Tuesday, March 24, 2009

Sometimes Ya Just Gotta Shut 'Em Up - (Part 1)

Sometimes the voices of criticism and condemnation get to be too loud, particularly when you think yourself the injured party. As it seems with the little land of Israel and its nasty persecutors, the Arab hordes. In the Israeli perspective, they're under siege - surrounded by howling dervishes who would drive them from the land originally vouchsafed unto them by their benevolent Diety, and latterly by the United Nations Organization. And so have they been, in their latest 60 years of national life, having had to fight their neighbours on at least 6 formal occasions and maintain a Ft. Apache defense the rest of the time.

So shutting them up is nothing new. What's new is the help in strange places. But first a little recap of history - abbreviated as it is.

When the God of Abram led him into the land of Canaan all those millenia ago, it's too bad He didn't make the Canaanites aware of his will, other than through the actions of Abraham, et seq, who 'took over' gradually and became chieftains in their own areas of settlement. When Joseph led his 'family' into Egypt, initially as refugees, the land of Canaan may have reverted to its original owners - at least given the current way property changes hands, being first 'deserted' and then 're-claimed' for settlement.

What the Hebrew tribes actually did in Egypt remains a mystery. Egyptian history records an ínvasion by a semitic people they called 'Hyksos' at the end of the Middle Kingdom. These foreign people usurped the Egyptian throne and, for 150 years or so, crowned their own pharoahs and ruled the country. It took a revolt by the Theban nobility and a series of battles to remove them. Whether, or not, they were the descendants of Joseph, whom we are told rose to high rank in Egypt, we don't know, for, to the New Kingdom Egyptians, they were anything but slaves in need of redemption.

Moses and the story of redemption from Egyptian slavery may be the other side of the same coin, explaining how the followers of Jah returned to Canaan claiming their 'birthright'. This time it was bloodier than the first time. The native Canaanites resisted and were conquered, if not virtually annihilated, to make room for the 12 tribes descended from Abraham. Israel took its place on the world stage led by at least 3 strong kings. And at war with its neighbours.

After the death of Solomon the Great, the kingdom went into a decline, being 'nibbled at' by more powerful peoples on the edges - maybe reclaiming what they considered to be their birthright. Eventually the Kingdom split in two parts which were subsumed, separately, by neighbouring powers. The Hebrews become nominal vassals of those around them. The Temple - focus of their worship was eventually destroyed along with the royal capital, Jerusalem, and the entire population taken captive to Babylon - in what is now Iraq.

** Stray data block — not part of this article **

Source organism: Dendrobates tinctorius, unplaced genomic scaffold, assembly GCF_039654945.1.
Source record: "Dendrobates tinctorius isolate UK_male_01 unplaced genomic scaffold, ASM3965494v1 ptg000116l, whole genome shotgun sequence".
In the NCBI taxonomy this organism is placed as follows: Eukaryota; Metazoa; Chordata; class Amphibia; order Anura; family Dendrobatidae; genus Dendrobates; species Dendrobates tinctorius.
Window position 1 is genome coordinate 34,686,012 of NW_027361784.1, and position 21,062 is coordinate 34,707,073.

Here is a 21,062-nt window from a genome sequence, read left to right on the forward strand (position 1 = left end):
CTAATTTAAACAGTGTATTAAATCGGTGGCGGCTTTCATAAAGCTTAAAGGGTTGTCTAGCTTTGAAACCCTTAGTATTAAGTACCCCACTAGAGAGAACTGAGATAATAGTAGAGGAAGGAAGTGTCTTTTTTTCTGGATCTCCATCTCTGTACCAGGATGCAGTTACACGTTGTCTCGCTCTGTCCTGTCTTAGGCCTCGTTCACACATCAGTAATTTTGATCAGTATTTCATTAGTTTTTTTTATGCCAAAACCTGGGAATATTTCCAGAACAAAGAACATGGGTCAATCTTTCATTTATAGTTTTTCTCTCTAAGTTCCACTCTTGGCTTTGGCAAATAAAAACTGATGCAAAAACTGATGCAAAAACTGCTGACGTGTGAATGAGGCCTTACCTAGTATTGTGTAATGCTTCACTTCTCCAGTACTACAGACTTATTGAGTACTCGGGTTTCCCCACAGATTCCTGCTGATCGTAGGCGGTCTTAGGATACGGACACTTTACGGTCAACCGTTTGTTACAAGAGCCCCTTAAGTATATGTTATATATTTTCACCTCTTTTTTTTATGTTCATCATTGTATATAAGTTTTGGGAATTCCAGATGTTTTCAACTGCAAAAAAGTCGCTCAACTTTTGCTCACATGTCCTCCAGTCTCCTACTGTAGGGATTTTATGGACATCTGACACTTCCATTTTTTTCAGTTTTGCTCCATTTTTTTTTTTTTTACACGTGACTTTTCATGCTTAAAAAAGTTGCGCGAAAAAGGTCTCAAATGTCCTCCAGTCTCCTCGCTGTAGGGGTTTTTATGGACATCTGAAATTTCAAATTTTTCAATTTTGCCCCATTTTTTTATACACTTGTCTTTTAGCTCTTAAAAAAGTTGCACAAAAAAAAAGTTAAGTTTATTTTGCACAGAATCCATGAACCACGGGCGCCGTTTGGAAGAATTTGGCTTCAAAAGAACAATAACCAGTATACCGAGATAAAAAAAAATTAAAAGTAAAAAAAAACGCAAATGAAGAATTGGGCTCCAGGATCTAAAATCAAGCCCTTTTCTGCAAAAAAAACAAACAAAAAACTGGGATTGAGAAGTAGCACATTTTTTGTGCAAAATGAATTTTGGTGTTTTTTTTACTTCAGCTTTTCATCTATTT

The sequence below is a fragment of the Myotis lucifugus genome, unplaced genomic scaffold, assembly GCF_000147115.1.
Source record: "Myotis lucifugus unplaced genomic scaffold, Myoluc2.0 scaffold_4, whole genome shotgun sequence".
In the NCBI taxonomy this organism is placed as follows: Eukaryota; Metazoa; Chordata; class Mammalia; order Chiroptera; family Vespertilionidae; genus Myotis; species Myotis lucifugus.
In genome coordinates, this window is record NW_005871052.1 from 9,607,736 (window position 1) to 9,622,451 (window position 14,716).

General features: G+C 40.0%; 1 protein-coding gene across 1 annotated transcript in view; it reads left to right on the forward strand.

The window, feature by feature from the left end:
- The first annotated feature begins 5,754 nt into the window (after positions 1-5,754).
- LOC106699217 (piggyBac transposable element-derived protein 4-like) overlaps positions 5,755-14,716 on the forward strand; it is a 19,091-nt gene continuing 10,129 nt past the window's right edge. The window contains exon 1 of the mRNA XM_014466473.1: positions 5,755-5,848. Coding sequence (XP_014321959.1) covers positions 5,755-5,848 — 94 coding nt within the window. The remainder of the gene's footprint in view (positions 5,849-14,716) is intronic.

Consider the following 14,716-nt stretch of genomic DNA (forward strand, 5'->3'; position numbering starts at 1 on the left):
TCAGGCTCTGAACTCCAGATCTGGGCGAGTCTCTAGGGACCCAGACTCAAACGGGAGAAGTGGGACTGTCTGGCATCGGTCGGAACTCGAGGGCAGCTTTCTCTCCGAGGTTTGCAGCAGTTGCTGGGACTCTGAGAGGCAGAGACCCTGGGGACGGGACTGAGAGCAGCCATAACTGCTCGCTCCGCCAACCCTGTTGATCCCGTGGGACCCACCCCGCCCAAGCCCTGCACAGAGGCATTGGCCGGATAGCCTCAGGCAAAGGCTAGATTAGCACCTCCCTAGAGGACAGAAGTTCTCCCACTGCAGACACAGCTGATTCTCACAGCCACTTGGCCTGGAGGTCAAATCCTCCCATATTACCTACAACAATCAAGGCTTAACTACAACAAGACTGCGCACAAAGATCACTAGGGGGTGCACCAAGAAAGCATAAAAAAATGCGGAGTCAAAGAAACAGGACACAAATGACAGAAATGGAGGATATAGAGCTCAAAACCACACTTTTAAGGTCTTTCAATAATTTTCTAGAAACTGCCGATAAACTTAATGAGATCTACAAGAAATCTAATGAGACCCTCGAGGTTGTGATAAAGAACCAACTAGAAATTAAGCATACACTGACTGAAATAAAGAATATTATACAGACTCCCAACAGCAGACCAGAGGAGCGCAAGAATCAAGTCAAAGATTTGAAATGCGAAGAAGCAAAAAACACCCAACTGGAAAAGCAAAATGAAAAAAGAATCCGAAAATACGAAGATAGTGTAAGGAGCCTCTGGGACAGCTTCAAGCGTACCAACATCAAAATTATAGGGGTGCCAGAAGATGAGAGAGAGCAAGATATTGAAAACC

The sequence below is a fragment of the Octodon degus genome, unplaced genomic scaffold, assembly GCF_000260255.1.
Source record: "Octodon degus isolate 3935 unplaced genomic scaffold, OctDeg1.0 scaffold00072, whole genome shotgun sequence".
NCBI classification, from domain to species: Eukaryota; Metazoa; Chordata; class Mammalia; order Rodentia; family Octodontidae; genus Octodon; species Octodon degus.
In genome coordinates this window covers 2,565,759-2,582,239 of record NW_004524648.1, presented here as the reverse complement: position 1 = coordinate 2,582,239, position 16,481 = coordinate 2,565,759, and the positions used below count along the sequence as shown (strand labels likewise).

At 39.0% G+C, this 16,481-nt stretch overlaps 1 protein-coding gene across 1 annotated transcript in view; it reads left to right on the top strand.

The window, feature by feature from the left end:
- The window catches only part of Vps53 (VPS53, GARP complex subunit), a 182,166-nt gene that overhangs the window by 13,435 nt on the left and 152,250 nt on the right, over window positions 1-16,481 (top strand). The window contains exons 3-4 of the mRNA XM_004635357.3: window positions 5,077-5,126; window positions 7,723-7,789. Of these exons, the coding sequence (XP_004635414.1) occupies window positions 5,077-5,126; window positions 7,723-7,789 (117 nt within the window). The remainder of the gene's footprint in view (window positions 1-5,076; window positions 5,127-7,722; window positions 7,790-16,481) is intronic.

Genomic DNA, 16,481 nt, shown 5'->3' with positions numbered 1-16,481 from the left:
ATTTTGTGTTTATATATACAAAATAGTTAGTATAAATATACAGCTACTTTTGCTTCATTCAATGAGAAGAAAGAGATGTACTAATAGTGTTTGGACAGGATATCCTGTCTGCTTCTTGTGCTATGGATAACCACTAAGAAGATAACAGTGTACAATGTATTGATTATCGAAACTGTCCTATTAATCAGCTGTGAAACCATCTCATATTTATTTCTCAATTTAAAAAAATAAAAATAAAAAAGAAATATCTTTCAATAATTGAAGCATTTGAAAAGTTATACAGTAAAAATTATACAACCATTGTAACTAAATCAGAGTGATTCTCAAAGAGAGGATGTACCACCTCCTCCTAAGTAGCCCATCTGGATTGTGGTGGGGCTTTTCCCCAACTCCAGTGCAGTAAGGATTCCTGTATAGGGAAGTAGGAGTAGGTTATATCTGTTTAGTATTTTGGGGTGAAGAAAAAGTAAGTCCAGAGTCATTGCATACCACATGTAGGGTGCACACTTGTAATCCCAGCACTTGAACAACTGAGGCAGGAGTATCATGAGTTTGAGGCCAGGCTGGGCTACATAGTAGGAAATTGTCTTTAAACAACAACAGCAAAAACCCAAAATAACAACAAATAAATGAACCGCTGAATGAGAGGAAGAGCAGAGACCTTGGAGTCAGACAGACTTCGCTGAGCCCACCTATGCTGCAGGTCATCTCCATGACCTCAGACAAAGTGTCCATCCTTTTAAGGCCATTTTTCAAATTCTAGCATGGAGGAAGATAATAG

After a short captivity, relatively speaking, they were favoured by the conquerors of Babylon (for 'fifth column' services?) the Medes, whose king released them and returned them to their 'birthright' a third time. But satrapy under the Persians, became vassal-state under the Alexandrian Greeks and then the Romans. Judea, the land of the Jews, was ruled by priests, judges or kings in various order, none free and none too powerful - but all willing to revolt given some instigation. That sort of thing happened often. Often enough for the Romans to decide that the best thing for 'Palestina' was to remove the irritation, which they did in AD 90, flattening the Temple Mount again and scattering the Children of Israel to the four corners of the then-known world. In many parts of the Empire there were already thriving communities of Jews. They continued to thrive into the middle ages - with occasional negative attention from the a developing Christian population and governmental authority.

In the Middle Ages Jews did well in some areas, but were persecuted and expelled in others. Eastern Europe became a sort of 'homeland' for them but some were notably successful as financiers to western monarchs well into the nineteenth century. They may have attained wealth, and status, but they were considered to be 'foreign' in Christian Europe. The nineteenth century social revolutions in Europe were a natural field for the expression of Jewish social aspirations and for the desire to retrieve the Jewish homeland.

Jews had returned to Palestine within decades of being expelled by the Romans. And, as time passed, more and more returned, settling among Christian and Moslem Palestinians without much upset. Toward the end of the 19th century this 'return' increased and, backed by European money, the settlers bought land in the Ottoman-ruled territory. Zionism, a political movement to have European powers restore Jewry in Palestine, grew in power and influence.

Punishing Jewish people served in many places as an outlet for political 'stresses' and they were often targetted as scapegoats. In Russia and western Europe, periodic upsets, involving the Jews, were fairly regular. The Ottomans used their Jewish (and other) populations in like manner. But when Palestinian Jews were targetted in the early years of the century, and again during the upset of the post-war mandate years, it was because of a rising prominence and a perceived 'ín' with the powers that were. Chaim Weizmann's chemical expertise had been a gift to the British munitions industry, his reward was the Balfour Declaration. The Jews were to have their homeland in Palestine. This time the will of the 'almighty' was revealed to those who would be disinherited.

Con't Part 2

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